"...and my axe."
"You carry the fate of us all, little one. If this is indeed the will of the Council, then Gondor will see it done.
Aragorn, Legolas, Gimli and Boromir to Frodo Baggins

"Nine companions. So be it. You shall be The Fellowship of the Ring."

"In the common tongue it reads "One Ring to Rule Them All. One Ring to Find Them. One Ring to Bring Them All and In The Darkness Bind Them"."
Gandalf talking of the letters in the One Ring

"In place of a Dark Lord you would have a Queen! Not dark but beautiful and terrible as the Dawn! Treacherous as the Sea! Stronger than the foundations of the Earth! All shall love me and despair!"
Galadriel after Frodo Baggins offers her the One Ring

"I gave you the chance... of aiding me willingly... but you have elected the way of... PAIN!"
Saruman to Gandalf

"I wish the ring had never come to me. I wish none of this had happened."
"So do all who live to see such times. But that is not for them to decide. All we have to decide is what to do with the time that is given to us. There are other forces at work in this world Frodo, besides the will of evil. Bilbo was meant to find the Ring. In which case, you were also meant to have it. And that is an encouraging thought.
Frodo Baggins and Gandalf

Gandalf to the Balrog

"Fly, you fools!"
Gandalf to the Fellowship before falling to kill the Balrog

" Even the smallest person can change the course of the future."

"Gentlemen! We do not stop until nightfall."
"What about breakfast?"
"We've already had it."
"We've had one yes. What about second breakfast?"
"I don't think he knows about second breakfast Pippin."
"Well, what about elevensies? Luncheon? Afternoon tea? Dinner? Supper? He knows about them doesn't he?"
"I wouldn't count on it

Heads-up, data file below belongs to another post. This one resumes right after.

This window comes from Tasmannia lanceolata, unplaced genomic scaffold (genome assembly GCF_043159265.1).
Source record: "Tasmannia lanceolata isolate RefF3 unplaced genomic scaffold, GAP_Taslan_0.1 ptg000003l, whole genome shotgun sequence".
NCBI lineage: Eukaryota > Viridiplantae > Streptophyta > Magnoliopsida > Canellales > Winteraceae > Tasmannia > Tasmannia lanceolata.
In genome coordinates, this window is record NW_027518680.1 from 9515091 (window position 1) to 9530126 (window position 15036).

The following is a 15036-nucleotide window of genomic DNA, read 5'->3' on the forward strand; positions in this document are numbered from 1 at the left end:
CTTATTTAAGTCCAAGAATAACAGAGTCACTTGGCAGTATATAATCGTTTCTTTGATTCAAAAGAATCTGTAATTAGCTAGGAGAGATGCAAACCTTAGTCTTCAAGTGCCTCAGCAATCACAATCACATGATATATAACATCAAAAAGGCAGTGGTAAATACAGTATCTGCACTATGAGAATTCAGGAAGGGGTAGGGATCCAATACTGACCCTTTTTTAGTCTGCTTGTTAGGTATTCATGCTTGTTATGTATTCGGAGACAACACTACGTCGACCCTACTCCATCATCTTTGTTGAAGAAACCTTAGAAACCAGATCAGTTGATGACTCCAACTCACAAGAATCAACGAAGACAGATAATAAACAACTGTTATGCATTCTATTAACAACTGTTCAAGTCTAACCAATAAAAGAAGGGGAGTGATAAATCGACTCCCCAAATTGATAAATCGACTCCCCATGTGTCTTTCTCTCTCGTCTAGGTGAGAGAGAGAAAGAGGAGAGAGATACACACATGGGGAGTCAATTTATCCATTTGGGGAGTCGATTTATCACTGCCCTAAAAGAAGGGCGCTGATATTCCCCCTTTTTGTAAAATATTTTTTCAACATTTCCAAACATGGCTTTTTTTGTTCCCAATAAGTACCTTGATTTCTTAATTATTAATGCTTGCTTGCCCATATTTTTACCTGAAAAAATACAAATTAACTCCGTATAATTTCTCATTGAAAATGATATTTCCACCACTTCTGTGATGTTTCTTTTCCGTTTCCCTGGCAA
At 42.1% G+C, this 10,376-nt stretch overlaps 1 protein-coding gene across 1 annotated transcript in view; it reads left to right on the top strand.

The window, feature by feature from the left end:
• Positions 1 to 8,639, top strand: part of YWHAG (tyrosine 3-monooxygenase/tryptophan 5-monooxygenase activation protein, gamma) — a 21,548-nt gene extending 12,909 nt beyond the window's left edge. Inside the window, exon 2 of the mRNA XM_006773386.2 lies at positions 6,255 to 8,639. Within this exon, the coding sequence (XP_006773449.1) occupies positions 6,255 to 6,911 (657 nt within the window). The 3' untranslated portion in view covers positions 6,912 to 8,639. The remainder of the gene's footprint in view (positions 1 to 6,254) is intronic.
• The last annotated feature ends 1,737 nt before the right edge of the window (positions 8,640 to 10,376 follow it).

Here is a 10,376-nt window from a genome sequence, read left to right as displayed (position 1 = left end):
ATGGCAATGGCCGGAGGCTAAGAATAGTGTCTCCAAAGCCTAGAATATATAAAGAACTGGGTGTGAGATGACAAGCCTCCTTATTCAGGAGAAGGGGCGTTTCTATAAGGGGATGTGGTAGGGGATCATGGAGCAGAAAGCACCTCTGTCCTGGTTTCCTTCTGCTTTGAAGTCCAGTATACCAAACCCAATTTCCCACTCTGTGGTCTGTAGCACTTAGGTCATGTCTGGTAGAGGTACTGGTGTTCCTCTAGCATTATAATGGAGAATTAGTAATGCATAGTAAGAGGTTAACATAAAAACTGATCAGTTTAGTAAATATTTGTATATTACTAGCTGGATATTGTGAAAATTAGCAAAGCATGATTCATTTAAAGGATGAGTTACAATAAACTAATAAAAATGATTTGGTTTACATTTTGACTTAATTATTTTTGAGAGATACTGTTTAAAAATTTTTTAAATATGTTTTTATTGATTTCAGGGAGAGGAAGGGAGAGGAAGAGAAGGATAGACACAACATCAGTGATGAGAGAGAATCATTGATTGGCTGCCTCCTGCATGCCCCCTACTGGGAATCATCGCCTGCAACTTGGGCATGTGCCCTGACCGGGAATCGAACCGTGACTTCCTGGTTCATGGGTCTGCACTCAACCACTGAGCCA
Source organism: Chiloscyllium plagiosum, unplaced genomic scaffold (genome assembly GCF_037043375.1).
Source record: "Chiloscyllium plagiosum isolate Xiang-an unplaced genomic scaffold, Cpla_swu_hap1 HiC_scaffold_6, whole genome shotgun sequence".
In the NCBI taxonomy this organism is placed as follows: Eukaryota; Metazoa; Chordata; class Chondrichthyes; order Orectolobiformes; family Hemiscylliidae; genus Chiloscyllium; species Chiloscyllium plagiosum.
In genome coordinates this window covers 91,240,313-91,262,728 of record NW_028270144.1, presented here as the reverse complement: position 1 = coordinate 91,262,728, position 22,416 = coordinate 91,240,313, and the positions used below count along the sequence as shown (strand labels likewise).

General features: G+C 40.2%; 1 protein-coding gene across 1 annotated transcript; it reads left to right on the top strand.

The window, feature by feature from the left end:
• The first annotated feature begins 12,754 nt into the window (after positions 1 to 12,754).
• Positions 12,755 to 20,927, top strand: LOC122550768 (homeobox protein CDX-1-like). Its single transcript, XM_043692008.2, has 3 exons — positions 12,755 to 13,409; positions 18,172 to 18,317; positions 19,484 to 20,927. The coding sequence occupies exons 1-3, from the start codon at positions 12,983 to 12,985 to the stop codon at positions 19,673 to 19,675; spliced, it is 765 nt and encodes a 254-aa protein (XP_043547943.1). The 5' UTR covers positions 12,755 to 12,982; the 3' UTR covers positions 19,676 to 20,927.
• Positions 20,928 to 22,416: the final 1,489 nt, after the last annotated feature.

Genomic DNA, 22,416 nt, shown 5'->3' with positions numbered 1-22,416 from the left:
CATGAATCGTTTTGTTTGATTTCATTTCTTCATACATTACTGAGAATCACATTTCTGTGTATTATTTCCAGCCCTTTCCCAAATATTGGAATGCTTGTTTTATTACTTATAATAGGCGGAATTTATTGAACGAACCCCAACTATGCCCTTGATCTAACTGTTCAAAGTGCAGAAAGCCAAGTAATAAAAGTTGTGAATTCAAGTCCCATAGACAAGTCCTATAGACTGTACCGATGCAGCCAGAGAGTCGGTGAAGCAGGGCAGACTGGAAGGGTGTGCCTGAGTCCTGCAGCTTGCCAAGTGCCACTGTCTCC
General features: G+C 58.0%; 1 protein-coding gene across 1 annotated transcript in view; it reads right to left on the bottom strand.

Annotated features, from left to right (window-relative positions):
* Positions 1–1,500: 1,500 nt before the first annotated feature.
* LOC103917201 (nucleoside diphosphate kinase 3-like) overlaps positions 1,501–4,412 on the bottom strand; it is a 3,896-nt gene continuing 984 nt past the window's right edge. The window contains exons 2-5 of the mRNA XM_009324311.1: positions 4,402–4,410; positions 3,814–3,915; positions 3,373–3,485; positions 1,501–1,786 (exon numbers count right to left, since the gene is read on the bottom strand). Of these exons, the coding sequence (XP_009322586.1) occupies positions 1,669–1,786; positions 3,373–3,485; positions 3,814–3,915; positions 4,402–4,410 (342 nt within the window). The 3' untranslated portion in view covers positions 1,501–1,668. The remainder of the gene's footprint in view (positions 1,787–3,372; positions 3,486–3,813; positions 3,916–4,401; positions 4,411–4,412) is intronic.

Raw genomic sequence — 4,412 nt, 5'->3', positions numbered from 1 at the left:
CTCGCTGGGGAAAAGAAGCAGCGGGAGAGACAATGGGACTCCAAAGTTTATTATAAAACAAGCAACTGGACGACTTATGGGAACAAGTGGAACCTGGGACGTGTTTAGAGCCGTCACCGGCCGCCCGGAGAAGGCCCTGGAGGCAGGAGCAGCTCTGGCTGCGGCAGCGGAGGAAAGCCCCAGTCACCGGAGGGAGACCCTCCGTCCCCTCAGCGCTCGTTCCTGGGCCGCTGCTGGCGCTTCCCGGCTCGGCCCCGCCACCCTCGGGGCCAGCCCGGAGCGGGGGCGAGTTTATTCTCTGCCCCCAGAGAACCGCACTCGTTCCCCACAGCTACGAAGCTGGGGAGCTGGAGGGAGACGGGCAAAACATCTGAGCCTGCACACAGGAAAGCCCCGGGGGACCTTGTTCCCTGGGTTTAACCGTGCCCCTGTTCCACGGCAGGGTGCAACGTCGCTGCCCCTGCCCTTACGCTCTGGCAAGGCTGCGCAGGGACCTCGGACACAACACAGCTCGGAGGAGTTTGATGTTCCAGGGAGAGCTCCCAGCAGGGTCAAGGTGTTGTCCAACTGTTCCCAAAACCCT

Aragorn, Pippin, and Meriadoc Brandybuck

"We're coming too!"
"You'll have to send us home tied up in sacks to stop us!"
"Anyway, you'll need people of intelligence on this sort of journey... quest... thing."
"Well in that case that rules you out Pip
Pippin and Merry

"Nine companions...So be it. You shall be the Fellowship of the Ring."
"Great...Where are we going?"
Elrond and Pippin

Deviations from the source material[]

A small but vocal minority of admirers of the original book raised some concerns when the film was released, complaining that the movie's screenplay made a number of changes to Tolkien's story. Many of these protests seemed to be rather minor concerns and were largely ignored by general movie going audiences. However, more than a few people expressed surprise when the movie's plot diverged from that of the book in what might be considered more fundamental ways.

  • Bilbo's birthday party was actually a combined birthday party for himself and Frodo (who was 33) since they share the same birthday. The (controversial) number of guests invited to the party (144) was determined by adding their ages together.
  • The Hobbits' adventures on the way from the Shire to Bree, which occupy over five chapters of the novel, were drastically cut, implying that the journey took place over a much shorter period of time. This material includes the Hobbits' interaction with Tom Bombadil, who is completely absent from the film, along with Goldberry. The time the Hobbits spend in Bree itself is also significantly shortened, and their acquisition of the pony, Bill, is missing. Also missing is an entire subplot in which Frodo pretends to be moving back to his ancestral home in Buckland, with the help of his Hobbit friends (who, in the book, turn out to be Sam's co-conspirators and are introduced quite differently).
  • The character of Saruman has a significant presence within the film. In the novel, Saruman was only mentioned by Gandalf at the Council of Elrond, but in the film his encounter with Gandalf is shown in full. The book does not explain how Gandalf was held captive, but the film shows Gandalf and Saruman engage in a rather violent wizard duel which results in Gandalf's capture. Saruman is also credited with influencing the storm on Caradhras, which in the film is more dangerous and almost results in the Fellowship's death.
  • The character Radagast is absent, meaning that Gwaihir is summoned to Isengard by a different means; Gandalf communicates with a small moth which alerts Gwaihir.